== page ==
This is a short piece by Robert Fulgrum which talks about seeking out other creative, imaginative people. A lot of people felt it was pretty close to the vibe of the Internet Safari, so I'm posting it here.
by Robert Fulgrum
Definition: Persons with enough nimbleness of mind to accept a surprise invitation to jump into a quick game of imagination.
Example: Here’s a city bus driver standing in the door of his vehicle, staring into the rain. An invitation from me, passing by: “OK, here’s the deal: I’ll pay for the gas, and you’ll drive us straight to the beach at Santa Monica.”
He smiles. “OK, meet me here at midnight. It’s the end of my run and they won’t miss me or the bus until morning. I’ll get some barbecue.”
Example: This lady with a shopping cart full of oddball stuff standing beside me in front of the cheese counter at the grocery story. My invitation: “I like the groceries in your cart better than mine. Want to trade? You take mine and I’ll take yours. Could be interesting when we get home.”
She smiles. Checks out my cart. “You’ve got a deal,"she says. We take each other’s carts and roll away. Later, she’s waiting for me at the check-out counter. She knows and I know: we weren’t really going to go through with it. But the few moments of madness brought new meaning to “going to the store for a few things.”
Example: There’s a tailor shop on Queen Anne Avenue. Sign in the window says “Alterations and Repairs for Men and Women.” The tailor is standing in the doorway. I stop. “I’d like to get altered and repaired,” I say.
She looks at me cautiously. Goes inside. Closes the door.
Not a player.
Example: Vivacious young woman who works at the sidewalk flower stand at a nearby market. Last year she called me “Babycakes"just before Valentine’s Day, but I haven’t seen her since. Invitation: “Do I still look like Babycakes to you?” I ask.
She looks at me shrewdly. “Sir, it is the policy of the store that employees are not to get familiar with customers.” “Oh, too bad,"say I. She’s no longer a player. As I turn my back and walk away, she whispers, “Thanks for coming by, babycakes.”
An undercover player now.
Example: Me at a well-known company to pick up copies of a manuscript, I am visibly annoyed - this is my third trip to get what was promised yesterday. The anxious clerk, Miss Saucer-eyes, is obviously new to the herd behind the counter and doesn’t know what to do with me or for me. The work is still not done, despite promises. Getting mad at her won’t help.
“OK, I won’t make any trouble,” I say, “Just give me a really clever, off-the-wall creative excuse - the wildest thing you can think of. Make me laugh and I’ll go away.”
Miss Saucer-eyes is mute. This situation was not covered in training school last week. She whispers: “I’ll speak to my manager.”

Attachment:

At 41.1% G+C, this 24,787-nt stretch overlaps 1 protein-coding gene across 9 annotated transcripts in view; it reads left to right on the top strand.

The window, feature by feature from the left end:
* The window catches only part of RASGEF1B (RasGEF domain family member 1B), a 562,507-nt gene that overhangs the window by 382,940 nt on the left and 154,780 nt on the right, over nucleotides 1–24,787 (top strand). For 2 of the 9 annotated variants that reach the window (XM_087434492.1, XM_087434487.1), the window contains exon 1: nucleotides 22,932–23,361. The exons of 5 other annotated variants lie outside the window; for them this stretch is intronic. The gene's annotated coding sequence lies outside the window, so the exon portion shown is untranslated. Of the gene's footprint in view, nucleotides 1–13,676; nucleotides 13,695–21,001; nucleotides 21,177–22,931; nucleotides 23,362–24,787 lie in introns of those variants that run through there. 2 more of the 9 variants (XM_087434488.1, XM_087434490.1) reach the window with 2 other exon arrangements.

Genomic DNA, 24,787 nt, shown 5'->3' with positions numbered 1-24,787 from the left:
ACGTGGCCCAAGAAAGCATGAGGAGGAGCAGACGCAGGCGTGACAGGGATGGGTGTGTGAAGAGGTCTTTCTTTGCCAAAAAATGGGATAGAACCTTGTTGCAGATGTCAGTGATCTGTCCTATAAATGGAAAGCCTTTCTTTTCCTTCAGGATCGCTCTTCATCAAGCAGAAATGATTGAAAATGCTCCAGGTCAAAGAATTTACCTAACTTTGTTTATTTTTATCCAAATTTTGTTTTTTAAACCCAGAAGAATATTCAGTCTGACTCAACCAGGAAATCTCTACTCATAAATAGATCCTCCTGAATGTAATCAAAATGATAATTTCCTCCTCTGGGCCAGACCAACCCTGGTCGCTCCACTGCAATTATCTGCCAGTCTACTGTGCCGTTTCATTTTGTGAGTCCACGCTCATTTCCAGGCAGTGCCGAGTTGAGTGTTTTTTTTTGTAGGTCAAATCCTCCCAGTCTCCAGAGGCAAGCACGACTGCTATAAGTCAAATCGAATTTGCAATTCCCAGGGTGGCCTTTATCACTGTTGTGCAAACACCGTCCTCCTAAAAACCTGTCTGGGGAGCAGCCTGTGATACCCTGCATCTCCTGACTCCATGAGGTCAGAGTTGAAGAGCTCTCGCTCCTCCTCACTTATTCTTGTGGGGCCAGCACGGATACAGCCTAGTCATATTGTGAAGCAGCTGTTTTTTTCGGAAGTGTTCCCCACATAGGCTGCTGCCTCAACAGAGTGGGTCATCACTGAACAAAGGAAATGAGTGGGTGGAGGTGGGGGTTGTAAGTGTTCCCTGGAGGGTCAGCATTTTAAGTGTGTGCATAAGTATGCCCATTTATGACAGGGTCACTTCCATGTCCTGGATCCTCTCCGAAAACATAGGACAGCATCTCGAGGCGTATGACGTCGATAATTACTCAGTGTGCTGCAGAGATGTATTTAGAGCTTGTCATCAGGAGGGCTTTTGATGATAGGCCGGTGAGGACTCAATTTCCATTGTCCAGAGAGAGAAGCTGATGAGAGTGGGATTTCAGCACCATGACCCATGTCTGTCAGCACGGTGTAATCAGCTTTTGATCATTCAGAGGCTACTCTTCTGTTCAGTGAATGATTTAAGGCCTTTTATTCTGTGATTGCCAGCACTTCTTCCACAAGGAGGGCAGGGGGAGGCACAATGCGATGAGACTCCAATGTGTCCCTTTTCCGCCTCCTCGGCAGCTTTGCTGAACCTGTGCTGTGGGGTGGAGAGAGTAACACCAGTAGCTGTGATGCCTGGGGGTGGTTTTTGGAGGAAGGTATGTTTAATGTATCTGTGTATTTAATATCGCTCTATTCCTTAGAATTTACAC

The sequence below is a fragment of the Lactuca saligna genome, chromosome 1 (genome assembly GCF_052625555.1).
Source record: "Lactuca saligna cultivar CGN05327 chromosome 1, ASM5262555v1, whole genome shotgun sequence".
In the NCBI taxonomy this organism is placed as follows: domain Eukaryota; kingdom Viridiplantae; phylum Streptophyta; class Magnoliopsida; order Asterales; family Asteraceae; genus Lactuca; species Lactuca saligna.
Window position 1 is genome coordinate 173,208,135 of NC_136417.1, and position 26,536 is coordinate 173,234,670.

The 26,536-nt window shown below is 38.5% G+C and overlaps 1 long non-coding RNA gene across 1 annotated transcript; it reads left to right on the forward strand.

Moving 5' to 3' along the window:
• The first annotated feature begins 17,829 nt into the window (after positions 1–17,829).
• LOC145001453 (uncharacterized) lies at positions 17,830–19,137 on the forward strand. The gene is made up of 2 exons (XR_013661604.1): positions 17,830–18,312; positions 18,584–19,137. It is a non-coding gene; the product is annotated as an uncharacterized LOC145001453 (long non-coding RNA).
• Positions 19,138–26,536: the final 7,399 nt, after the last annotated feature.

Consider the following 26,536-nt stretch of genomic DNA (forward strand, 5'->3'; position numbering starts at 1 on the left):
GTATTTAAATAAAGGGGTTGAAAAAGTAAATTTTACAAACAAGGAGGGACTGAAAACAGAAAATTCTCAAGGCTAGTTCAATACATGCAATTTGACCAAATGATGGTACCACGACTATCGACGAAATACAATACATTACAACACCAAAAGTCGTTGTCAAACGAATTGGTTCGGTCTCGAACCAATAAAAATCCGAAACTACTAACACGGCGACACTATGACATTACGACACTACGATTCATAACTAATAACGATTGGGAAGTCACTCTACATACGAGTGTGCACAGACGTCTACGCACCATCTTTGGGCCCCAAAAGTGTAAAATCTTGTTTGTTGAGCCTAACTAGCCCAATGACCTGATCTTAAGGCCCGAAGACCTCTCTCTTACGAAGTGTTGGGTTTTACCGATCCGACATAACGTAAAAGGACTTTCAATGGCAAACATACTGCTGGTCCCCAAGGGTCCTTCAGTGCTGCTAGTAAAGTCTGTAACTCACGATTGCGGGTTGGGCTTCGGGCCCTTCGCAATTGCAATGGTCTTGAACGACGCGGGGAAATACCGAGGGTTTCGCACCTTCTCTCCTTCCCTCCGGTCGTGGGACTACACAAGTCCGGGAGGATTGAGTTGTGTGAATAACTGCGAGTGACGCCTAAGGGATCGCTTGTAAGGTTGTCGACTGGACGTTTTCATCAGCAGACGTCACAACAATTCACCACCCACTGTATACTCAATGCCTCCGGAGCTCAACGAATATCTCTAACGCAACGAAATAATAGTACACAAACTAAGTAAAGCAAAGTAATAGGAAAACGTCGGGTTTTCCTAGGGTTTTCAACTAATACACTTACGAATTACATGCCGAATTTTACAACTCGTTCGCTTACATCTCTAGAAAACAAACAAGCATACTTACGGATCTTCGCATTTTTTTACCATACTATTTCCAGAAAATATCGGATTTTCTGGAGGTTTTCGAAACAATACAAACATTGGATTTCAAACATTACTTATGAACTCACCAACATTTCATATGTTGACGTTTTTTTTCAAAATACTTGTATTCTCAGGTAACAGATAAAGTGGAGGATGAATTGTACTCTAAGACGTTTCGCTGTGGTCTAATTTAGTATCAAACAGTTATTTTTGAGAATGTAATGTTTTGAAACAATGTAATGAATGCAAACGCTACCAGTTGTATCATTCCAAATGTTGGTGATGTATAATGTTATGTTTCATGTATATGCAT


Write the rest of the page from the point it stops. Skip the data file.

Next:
Not a player.
Miss Saucer-eyes retreats to the back of the shop and consults with her manager, a high-energy, sharply-dressed woman. The manager marches briskly up to the counter, gives me a steely look, leans over the counter, and explains: “Sir, you may not know this, but this store has been a front for the Irish Republican Army for years. We’re supposed to be turning in our firearms, and it seems a bazooka is missing from the inventory. When we find the bazooka, things will get back to normal. If I were you, I wouldn’t make any trouble - just come back tomorrow, OK?
Example: A garbage man with monster truck. Cold. Rain. As I pass by, he says, “You look prosperous.” “Thank you. I feel prosperous.” “You look like the kind of guy who might have some frequent-flyer miles.” “As a matter of fact, I do. Lots of them.” “Listen, I need enough to get me to Buenos Aires, one way.” “I’ve got enough. They’re yours. But what’s in it for me.?” “Here’s the keys to this garbage truck. Even trade.
Yes! I’ve long had an urge to drive one of those things. I’d like to dump a whole load of garbage on a certain person’s front porch. “It’s a deal.” “You got a license to drive a truck?” “Well, no.” “Deals off - I can’t be part of anything illegal, but no problem. Get a license. I’m here every Monday.
Example: Early morning. Lady standing at a bus stop. All seven people waiting with her have wires coming out of their ears. Radios, I-pods, Walkmans, or something. All seven are in a zone - nodding heads in time to music or staring off into space. As I pass, I say to the lady: “They’re all alien robots, you know. Their souls have been sucked out of them.” The lady gives me a hard look and moves closer to the curb.
Not a player.
A man who has just walked up says, “Yes, but they aren’t useless. They’re a street-theater company and I’m their manager. We’re on our way to a gig downtown.” “Really? What’s the name of the performance?” “Bus Stop Stupor. Look for us everywhere.
Example: Clerk in a bookstore - older lady with dyed red hair. “Can I help you?” she asks. “Happy birthday,” I say. (Makes people smile - sometimes you’re early, sometimes late, but sometimes right on.) “Well, I hope you’re coming to my party,"she says. “We need someone to jump out of a cake.”
“I’m your man.” “You’d be expected to go-go dance in the nude.
“I’m not your man.” “My mistake. Thought you looked a little kinky.
The lady waiting in line behind me - who overheard this conversation - drifted away from the counter and then walked out the door.
Not a player.
Later, as I walked by a sidewalk table at a nearby coffeehouse, I spot the lady customer who fled the store. “Sorry, hope we didn’t annoy you,” I said.
She smiled. “Oh, no,"she said, “It’s just that I jumped out of the cake last year. It hurts my feelings to think they’re looking for a replacement.
A player after all.
People in the real world are more full of mischief than I could ever invent. Most are primed and ready to play. While I didn’t make up these stories, I had to make some of them down - they were unprintably creative.
Look for players. They’re everywhere. You may be one.